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On 22 November, participants in the 17th regional seminar of ACP-EU economic and social interest groups adopted a declaration highlighting the potential of the blue economy as a key factor for development in many eastern and southern African countries. The event, hosted by the EESC in Mauritius, was also an opportunity for civil society representatives to call for a greater role for civil society in the negotiation of Economic Partnership Agreements and bilateral Sustainable Fisheries Partnership Agreements (SFPAs) and to acknowledge the role played by African and EU economic and social groups in the development of infrastructure.
It proposes additional measures on communication, connectivity and civil society involvement.
The European Economic and Social Committee (EESC) welcomes the European Commission's proposals regarding its Action Plan on VAT, which aim to modernise the EU Value Added Tax (VAT) system, at the same time calling for some modifications. It asks the Member States to do their utmost to implement the proposed reforms and move towards the definitive VAT system within a reasonable timeframe.
Effective integration of legal migrants and refugees will benefit Europe's labour markets, plagued by skills and labour shortages. If tackled properly, the migration challenge could be turned into a real opportunity not only for our economies but also for our society as a whole, participants in the European Migration Forum (EMF) concluded last week.
The External Relations Section (REX) of the European Economic and Social Committee (EESC) is responsible for dialogue between European civil society organisations and their homologues from the countries with which the European Union has formal relations (e.g. under the form of a Free Trade Agreement). Through this dialogue, made possible by a series of bilateral bodies, and through specialized opinions and information reports, the Committee is able to concretely contribute to EU foreign policy.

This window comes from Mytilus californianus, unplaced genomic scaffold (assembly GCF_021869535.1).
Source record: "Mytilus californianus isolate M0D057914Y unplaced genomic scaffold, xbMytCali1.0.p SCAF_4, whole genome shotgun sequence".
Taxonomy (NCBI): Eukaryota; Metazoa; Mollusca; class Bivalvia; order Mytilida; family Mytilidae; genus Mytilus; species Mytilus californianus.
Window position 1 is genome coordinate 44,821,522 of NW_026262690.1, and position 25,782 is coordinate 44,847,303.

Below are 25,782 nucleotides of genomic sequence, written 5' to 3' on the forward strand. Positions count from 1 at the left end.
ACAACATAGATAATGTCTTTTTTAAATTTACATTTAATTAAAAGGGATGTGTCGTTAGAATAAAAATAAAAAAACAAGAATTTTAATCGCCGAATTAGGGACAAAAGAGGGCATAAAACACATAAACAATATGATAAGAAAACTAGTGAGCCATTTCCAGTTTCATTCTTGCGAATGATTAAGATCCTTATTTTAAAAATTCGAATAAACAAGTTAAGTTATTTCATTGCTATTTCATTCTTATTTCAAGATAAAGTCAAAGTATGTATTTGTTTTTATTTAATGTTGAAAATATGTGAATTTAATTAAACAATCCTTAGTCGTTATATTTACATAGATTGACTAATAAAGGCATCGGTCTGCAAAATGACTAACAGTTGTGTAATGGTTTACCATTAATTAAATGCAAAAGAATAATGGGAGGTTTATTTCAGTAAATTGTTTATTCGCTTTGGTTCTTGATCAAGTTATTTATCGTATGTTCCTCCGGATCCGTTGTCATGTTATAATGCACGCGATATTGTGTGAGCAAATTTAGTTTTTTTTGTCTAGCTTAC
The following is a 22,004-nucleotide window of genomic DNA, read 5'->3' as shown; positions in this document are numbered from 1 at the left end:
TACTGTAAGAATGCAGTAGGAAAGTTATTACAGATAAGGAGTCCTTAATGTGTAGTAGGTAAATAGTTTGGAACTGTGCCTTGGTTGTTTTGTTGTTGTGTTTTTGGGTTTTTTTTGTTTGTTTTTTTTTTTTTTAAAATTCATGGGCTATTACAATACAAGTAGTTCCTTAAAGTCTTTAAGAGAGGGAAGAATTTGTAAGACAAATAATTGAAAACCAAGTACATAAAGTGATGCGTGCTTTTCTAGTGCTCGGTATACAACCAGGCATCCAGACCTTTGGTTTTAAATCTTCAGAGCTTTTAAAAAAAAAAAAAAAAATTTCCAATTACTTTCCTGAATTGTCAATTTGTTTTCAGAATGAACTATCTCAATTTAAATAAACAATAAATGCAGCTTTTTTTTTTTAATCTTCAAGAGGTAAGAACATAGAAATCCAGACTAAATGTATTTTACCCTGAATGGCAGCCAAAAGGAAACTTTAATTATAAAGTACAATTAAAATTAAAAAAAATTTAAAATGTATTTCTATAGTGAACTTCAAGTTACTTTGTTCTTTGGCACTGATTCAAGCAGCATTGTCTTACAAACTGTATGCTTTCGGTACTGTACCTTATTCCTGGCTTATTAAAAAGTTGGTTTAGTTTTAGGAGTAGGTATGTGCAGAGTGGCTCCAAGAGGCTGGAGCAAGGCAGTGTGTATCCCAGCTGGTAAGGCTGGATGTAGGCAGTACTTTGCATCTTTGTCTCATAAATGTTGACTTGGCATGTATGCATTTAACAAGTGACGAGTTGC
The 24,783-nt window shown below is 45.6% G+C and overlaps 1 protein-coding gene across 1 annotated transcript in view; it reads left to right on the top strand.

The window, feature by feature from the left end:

Position paper of the EESC Employers’ Group
The corona crisis is a huge human and societal tragedy for Europeans and for people throughout the world. Tackling its diverse impacts requires a series of measures, from coping with the emergency stage and proceeding via recovery and rebuilding towards long-term success and stability. Businesses that manage to recover well and succeed are key to the recovery of the EU economy as a whole.
The corona crisis is changing the global economy daily, with the results still being uncertain. The crisis has hit all sectors, from services to industries and agriculture. The most serious problems have been encountered by SMEs and micro-entrepreneurs who have had their businesses disappear and are in a very critical situation.
To limit the economic and social damage caused by this critical situation, a series of measures is needed, extending from coping with the emergency stage towards recovery and rebuilding.